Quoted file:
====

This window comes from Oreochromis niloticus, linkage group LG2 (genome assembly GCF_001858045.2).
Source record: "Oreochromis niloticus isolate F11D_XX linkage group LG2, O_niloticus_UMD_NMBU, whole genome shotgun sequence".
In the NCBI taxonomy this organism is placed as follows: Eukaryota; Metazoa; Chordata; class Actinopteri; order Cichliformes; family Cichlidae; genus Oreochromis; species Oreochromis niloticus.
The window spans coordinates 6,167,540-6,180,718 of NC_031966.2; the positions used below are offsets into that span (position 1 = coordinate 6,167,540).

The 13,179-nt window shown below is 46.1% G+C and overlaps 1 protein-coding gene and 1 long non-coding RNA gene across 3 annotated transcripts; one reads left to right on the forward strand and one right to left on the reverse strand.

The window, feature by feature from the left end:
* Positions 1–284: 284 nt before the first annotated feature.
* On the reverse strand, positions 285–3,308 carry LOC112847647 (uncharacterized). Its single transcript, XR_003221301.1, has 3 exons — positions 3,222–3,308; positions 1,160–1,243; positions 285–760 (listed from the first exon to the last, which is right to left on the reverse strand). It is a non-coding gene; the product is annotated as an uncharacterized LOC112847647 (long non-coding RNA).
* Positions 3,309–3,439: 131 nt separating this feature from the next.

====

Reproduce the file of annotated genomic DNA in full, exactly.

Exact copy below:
This window comes from Oreochromis niloticus, linkage group LG2 (genome assembly GCF_001858045.2).
Source record: "Oreochromis niloticus isolate F11D_XX linkage group LG2, O_niloticus_UMD_NMBU, whole genome shotgun sequence".
In the NCBI taxonomy this organism is placed as follows: Eukaryota; Metazoa; Chordata; class Actinopteri; order Cichliformes; family Cichlidae; genus Oreochromis; species Oreochromis niloticus.
The window spans coordinates 6,167,540-6,180,718 of NC_031966.2; the positions used below are offsets into that span (position 1 = coordinate 6,167,540).

The 13,179-nt window shown below is 46.1% G+C and overlaps 1 protein-coding gene and 1 long non-coding RNA gene across 3 annotated transcripts; one reads left to right on the forward strand and one right to left on the reverse strand.

The window, feature by feature from the left end:
* Positions 1–284: 284 nt before the first annotated feature.
* On the reverse strand, positions 285–3,308 carry LOC112847647 (uncharacterized). Its single transcript, XR_003221301.1, has 3 exons — positions 3,222–3,308; positions 1,160–1,243; positions 285–760 (listed from the first exon to the last, which is right to left on the reverse strand). It is a non-coding gene; the product is annotated as an uncharacterized LOC112847647 (long non-coding RNA).
* Positions 3,309–3,439: 131 nt separating this feature from the next.